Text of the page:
Struggling with work-life balance because you work from home? Try these tips

Successfully dividing your energy between your career and your personal life - otherwise known as work-life balance, can be hard when your commute to the office is about ten steps away from your bedroom. 

Before COVID, the rituals we all performed to get ourselves physically to and from work created a barrier of time and space between these two different sides of our lives. Now that many of us are working from home indefinitely, the physical barriers are gone. Without a good routine in place, working where you live and living where you work can be exhausting. You may feel like you're always in work mode: always available to take calls and emails and unable to switch off mentally. You may struggle in the other direction too. How do you get in the work zone when you're in the comfort of your own home with a multitude of distractions around you?

National Work Life Week takes place from 12-16 October 2020. It's an annual campaign to get both employers and employees talking about wellbeing at work - specifically, achieving a good balance between work performance and general wellbeing. If you feel like working from home is having a negative impact on your mental health, it's important that you speak to your line manager or a member of your HR department.

You can also try these great tips for achieving a better work-life balance when you work from home...

Create a dedicated workspace

If you have a spare room, transform it into a home office. Invest in home office furniture such as a desk, ergonomic chair and monitor arms so that you can feel comfortable and professional when you settle down to work for the day. Having a dedicated space will help you get into the right frame of mind for work. It also means you can close the door on distractions when you're busy, and it keeps work to one part of the house.

Or... dismantle/hide work equipment at the end of the day

If you don't have space to create a home office, use easy-to-dismantle equipment such as a laptop, laptop stand and detachable mouse and keyboard so you can tidy them away when you're finished for the day. The act of moving your work things out of sight will help you make the psychological transition to leisure time.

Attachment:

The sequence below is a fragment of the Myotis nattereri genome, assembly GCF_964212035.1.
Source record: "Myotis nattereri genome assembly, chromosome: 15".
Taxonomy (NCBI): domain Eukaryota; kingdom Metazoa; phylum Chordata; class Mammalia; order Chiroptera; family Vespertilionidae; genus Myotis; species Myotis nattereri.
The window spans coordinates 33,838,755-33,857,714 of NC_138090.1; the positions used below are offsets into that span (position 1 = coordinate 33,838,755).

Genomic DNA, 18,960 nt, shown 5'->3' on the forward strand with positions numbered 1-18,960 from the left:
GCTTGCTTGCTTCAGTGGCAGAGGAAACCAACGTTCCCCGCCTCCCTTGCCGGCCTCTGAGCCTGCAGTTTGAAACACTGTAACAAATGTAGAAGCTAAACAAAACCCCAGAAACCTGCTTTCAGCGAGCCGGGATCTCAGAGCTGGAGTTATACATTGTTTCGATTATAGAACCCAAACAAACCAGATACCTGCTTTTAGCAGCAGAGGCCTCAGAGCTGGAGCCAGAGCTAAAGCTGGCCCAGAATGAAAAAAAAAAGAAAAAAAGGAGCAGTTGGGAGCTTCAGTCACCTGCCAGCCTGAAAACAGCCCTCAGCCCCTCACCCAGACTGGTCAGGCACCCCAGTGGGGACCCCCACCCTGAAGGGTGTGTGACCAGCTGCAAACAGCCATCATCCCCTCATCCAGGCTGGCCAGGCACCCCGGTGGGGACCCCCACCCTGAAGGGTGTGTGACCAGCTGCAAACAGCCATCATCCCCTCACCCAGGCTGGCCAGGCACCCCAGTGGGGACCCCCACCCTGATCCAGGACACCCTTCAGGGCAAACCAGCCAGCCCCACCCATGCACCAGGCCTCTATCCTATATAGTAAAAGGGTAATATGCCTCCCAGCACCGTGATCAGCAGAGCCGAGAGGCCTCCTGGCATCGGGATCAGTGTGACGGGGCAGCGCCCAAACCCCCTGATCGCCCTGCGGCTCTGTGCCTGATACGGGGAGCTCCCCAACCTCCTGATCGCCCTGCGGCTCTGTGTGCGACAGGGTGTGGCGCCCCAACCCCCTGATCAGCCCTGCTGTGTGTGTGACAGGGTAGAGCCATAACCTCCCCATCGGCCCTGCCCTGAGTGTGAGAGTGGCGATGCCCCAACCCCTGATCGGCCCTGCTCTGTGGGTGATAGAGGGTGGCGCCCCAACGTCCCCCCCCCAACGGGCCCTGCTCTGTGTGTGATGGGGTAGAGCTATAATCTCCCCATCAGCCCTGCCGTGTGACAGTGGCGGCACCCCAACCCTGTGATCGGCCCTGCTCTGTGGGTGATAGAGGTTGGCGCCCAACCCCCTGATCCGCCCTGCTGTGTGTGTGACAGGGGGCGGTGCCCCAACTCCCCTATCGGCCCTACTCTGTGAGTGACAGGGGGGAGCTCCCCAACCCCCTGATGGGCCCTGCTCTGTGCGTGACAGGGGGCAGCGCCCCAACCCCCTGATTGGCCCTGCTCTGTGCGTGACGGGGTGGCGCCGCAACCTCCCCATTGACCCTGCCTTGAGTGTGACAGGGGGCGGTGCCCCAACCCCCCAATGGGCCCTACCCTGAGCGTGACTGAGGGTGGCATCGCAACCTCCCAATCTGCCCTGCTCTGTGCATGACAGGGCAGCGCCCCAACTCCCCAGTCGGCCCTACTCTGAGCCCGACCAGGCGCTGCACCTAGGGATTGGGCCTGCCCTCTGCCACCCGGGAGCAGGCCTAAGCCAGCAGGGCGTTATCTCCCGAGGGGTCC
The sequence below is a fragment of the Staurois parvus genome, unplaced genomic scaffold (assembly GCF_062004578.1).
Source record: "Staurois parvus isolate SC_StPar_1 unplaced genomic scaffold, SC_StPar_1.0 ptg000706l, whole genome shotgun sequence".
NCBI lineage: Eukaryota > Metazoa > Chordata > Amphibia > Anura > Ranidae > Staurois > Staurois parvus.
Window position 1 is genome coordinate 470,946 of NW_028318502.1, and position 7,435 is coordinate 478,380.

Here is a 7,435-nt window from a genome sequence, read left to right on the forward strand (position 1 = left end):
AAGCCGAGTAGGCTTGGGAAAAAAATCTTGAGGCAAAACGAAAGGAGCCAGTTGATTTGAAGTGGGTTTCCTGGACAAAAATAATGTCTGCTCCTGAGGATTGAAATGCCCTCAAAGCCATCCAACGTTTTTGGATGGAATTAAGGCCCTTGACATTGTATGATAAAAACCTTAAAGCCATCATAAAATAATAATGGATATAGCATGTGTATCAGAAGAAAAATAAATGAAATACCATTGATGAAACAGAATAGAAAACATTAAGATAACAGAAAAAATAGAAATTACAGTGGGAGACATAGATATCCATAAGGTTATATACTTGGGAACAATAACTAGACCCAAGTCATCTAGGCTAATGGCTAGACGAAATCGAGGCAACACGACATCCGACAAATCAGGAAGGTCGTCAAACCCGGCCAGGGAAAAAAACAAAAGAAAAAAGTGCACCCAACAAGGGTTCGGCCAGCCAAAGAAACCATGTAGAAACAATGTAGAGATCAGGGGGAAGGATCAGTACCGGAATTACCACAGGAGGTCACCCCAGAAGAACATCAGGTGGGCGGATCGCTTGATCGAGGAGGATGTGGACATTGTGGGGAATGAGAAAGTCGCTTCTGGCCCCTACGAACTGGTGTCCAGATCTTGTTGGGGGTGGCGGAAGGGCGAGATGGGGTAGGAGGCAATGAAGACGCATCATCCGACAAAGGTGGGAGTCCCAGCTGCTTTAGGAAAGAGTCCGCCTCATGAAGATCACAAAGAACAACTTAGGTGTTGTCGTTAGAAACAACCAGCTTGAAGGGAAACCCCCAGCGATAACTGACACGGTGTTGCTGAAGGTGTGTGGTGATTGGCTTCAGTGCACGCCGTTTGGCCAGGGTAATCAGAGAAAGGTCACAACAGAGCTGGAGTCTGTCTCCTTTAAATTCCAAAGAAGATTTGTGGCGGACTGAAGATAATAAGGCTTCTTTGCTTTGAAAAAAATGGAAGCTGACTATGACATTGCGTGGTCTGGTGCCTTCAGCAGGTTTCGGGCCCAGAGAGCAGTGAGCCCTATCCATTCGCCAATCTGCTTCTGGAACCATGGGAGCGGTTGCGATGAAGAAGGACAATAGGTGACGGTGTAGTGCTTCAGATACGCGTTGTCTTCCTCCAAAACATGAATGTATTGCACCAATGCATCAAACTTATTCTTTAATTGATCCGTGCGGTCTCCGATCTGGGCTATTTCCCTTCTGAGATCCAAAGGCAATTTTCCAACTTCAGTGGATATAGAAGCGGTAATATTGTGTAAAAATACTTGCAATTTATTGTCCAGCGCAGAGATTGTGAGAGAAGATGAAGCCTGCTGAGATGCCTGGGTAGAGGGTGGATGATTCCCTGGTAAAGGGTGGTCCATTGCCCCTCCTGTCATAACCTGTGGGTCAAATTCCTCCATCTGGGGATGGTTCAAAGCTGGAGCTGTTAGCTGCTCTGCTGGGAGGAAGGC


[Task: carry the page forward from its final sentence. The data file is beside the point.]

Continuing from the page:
Establish a daily routine

A routine is important for getting into the working mindset. When you're in a familiar place surrounded by distractions, it can be difficult to stay disciplined.  Consider:

  • Setting your alarm at the time you'd usually get up if you were going to the office
  • Going for a walk before you start the day
  • Getting dressed in work clothes
  • Starting the day with a to-do list

Set boundaries and know when to switch off

Just because you have constant access to your work laptop/phone/tablet at home, doesn't mean you should always be on call. Switch off devices or mute notifications so that you're not distracted after hours. It's important that you have space to relax without thinking constantly about what you need to do at work - otherwise, you risk burnout.

Equally, just because you're at home doesn't mean you have time to chat all day with family members. Make it clear when your working hours are, and save family time for your breaks. Staking out clear boundaries from the offset will help prevent confusion and conflict in the long run.

Look at the bright side...

Being able to work from home can significantly improve your work-life balance in many ways. it frees up time that would usually be spent commuting. It allows you to have a breather from the usual hustle and bustle of office life and dedicate time to projects that need a little extra focus. It also means you can use your breaks to carry out household tasks and buy yourself time in the evenings and at weekends that would otherwise be spent doing chores. With clear boundaries and a healthy routine, it's possible to enjoy a great work-life balance when you work from home. Just remember to move and stretch regularly, and keep open lines of communication with your team.